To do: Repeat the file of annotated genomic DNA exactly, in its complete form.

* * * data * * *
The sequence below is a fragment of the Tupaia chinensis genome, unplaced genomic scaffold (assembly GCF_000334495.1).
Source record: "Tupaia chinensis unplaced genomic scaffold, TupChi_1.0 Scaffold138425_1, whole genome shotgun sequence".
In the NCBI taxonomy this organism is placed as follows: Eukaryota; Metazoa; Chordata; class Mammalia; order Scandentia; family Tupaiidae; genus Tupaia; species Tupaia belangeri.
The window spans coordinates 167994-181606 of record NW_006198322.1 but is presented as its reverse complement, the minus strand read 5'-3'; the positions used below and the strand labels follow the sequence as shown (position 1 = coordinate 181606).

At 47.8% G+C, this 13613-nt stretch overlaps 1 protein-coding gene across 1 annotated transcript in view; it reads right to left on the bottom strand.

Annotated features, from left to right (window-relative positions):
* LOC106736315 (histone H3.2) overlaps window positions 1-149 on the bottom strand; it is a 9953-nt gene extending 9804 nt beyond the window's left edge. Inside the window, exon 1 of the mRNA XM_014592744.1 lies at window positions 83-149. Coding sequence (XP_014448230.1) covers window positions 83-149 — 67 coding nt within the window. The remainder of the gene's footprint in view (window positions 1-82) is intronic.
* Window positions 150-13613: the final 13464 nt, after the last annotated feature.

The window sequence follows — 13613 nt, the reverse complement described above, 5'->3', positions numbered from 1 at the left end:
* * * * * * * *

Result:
The sequence below is a fragment of the Tupaia chinensis genome, unplaced genomic scaffold (assembly GCF_000334495.1).
Source record: "Tupaia chinensis unplaced genomic scaffold, TupChi_1.0 Scaffold138425_1, whole genome shotgun sequence".
In the NCBI taxonomy this organism is placed as follows: Eukaryota; Metazoa; Chordata; class Mammalia; order Scandentia; family Tupaiidae; genus Tupaia; species Tupaia belangeri.
The window spans coordinates 167994-181606 of record NW_006198322.1 but is presented as its reverse complement, the minus strand read 5'-3'; the positions used below and the strand labels follow the sequence as shown (position 1 = coordinate 181606).

At 47.8% G+C, this 13613-nt stretch overlaps 1 protein-coding gene across 1 annotated transcript in view; it reads right to left on the bottom strand.

Annotated features, from left to right (window-relative positions):
* LOC106736315 (histone H3.2) overlaps window positions 1-149 on the bottom strand; it is a 9953-nt gene extending 9804 nt beyond the window's left edge. Inside the window, exon 1 of the mRNA XM_014592744.1 lies at window positions 83-149. Coding sequence (XP_014448230.1) covers window positions 83-149 — 67 coding nt within the window. The remainder of the gene's footprint in view (window positions 1-82) is intronic.
* Window positions 150-13613: the final 13464 nt, after the last annotated feature.

The window sequence follows — 13613 nt, the reverse complement described above, 5'->3', positions numbered from 1 at the left end: